There are some anime with a strong first half, and then which utterly shits the bed in the second half of the show. Yu-No, an anime series based off of an Eroge (and which had an earlier hentai adaptation back in the ’90s) is one of those shows.
With the Summer 2019 anime season, while I enjoyed El Melloi II Case Files, I found it somewhat lacking as a mystery or detective series and had hoped that Cop Craft would make up for that. Cop Craft executes its Urban Fantasy Buddy-Cop story well from a narrative standpoint, but less so from an animation standpoint.
Lord El-Melloi II is a mystery series that breaks from the conventions of the genre. Specifically, the convention of using the question of “Howdunit” to determine “Whodunit”. When urban fantasy normally sets into this territory, you see writers structure out their magic system to fit within this magical structure. Lord El-Melloi II, on the other hand, tosses convention out on its head and decides to play Calvinball instead.
Lupin the Third is a character who refuses to be tied down. Like Tom Servo, he’s like the wind, baby. His various earlier anime series and films have set him up as a consummate flirt and womanizer, and his adventures have spanned the globe. Lupin the Third Part IV upends that status quo immediately in both respects. In the second, Lupin’s adventures in this series are generally limited to Italy. In the first case, the series opens with Lupin getting married, and not to Fujiko Mine.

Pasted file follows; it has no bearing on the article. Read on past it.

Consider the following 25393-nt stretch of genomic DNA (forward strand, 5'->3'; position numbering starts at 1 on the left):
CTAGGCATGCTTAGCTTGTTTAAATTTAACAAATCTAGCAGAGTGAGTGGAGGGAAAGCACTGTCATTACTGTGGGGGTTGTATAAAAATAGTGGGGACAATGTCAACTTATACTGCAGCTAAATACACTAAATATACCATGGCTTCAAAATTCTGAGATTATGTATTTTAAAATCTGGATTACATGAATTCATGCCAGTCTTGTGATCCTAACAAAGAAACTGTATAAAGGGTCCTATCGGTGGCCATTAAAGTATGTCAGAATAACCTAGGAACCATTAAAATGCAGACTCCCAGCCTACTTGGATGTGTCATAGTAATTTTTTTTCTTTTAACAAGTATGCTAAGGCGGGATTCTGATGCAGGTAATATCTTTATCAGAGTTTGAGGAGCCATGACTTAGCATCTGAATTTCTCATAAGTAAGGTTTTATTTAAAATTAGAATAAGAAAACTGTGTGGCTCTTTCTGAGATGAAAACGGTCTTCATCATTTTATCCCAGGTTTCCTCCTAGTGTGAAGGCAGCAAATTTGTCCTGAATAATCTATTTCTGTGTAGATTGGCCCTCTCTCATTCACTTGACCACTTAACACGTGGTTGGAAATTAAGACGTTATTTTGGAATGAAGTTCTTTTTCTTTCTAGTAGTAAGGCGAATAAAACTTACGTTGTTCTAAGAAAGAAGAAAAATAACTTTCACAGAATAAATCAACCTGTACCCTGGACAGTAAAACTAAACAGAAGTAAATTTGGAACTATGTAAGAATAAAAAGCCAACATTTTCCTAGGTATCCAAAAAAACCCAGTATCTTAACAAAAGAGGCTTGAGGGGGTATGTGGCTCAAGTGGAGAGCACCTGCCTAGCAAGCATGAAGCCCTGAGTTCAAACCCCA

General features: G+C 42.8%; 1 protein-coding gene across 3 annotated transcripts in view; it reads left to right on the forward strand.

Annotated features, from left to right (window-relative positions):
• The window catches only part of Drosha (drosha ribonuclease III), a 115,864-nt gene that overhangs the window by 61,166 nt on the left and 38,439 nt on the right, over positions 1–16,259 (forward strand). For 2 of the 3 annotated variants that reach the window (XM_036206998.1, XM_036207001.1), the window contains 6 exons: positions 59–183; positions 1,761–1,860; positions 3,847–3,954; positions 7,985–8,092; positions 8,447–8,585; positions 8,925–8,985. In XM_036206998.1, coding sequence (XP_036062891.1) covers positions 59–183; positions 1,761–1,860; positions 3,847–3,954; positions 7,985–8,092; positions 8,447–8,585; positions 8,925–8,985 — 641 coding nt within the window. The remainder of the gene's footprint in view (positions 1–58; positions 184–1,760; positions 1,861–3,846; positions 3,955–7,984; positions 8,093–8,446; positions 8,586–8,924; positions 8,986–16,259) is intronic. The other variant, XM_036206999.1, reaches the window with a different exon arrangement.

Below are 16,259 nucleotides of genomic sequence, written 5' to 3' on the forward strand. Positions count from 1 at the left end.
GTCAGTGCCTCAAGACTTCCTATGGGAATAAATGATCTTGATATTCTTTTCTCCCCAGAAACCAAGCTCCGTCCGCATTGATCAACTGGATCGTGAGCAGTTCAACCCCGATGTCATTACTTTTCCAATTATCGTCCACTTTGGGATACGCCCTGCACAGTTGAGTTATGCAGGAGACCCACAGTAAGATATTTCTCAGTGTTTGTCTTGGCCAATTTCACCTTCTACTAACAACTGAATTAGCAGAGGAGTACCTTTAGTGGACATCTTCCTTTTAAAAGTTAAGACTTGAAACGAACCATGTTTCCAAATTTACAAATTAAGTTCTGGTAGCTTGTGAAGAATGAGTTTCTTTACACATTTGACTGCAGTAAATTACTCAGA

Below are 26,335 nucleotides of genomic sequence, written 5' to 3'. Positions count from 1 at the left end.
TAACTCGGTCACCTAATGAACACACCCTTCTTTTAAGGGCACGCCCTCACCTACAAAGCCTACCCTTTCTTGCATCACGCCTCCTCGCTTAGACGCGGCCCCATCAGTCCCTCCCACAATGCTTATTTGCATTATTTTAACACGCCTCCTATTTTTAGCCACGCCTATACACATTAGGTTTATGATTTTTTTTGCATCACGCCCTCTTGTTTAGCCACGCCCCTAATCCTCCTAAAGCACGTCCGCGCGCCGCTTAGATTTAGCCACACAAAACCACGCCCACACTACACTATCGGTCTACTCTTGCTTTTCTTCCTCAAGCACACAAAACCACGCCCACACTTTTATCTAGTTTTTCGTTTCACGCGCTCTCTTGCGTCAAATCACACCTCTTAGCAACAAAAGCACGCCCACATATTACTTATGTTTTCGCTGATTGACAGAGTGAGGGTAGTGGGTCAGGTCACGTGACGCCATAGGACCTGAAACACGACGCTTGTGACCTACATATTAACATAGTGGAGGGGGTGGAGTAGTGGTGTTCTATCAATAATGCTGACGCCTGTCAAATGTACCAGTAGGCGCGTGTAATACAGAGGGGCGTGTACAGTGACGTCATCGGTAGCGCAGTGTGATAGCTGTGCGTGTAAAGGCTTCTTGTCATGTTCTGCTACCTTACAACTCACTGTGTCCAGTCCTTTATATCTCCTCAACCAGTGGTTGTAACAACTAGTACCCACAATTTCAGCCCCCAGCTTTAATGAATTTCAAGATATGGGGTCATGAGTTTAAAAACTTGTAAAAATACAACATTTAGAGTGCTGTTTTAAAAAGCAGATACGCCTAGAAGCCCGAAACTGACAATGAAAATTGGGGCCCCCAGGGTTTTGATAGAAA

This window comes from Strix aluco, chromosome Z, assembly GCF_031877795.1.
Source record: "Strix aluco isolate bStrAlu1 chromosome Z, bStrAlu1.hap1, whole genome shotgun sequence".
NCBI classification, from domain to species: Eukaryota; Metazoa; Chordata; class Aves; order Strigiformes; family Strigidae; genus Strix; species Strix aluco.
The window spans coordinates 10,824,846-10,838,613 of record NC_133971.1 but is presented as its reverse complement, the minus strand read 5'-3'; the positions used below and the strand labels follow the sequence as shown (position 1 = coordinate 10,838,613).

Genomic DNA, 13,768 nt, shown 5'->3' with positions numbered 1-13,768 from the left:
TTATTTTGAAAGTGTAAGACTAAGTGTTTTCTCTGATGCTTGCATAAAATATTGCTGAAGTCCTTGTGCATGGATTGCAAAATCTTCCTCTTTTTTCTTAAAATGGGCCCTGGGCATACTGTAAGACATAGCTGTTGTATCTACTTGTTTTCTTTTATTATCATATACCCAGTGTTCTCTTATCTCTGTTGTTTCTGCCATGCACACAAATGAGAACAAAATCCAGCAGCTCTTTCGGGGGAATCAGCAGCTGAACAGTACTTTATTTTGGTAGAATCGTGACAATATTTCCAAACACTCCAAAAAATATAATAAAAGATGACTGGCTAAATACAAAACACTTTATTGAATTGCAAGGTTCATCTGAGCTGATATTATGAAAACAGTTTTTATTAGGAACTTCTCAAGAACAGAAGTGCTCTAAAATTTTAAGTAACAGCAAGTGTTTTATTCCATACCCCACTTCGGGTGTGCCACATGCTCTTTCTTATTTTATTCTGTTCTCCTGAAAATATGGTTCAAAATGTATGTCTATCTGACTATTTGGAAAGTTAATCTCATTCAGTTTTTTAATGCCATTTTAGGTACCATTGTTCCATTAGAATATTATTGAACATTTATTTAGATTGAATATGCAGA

Occasionally, I watch an anime series that I feel utterly unqualified to review. Sometimes it’s something like Angel’s Egg, where I can clearly feel the concepts flying over my head and ruffling my hair – where I can tell what I’m seeing is art, but I lack the vocabulary to properly expand on the concept. In the case of O Maidens in Your Savage Season, it’s life experiences.
When I was in High School, Fruits Basket came out in the US and it was a phenomenon. the manga was the flagship of Tokyopop’s unflipped manga (or “100% Authentic Manga”) initiative, and its success led to the majority of manga in the US being published unflipped, and also cemented a longstanding partnership between Tokyopop and Borders which lasted until both went bankrupt – all of that fueled as well by the success of the anime. Now, about 18 years later, long enough for the high school kids who grew up on FuruBa to have kids of their own, there is a new anime adaptation of Fruits Basket, with the first season airing this year.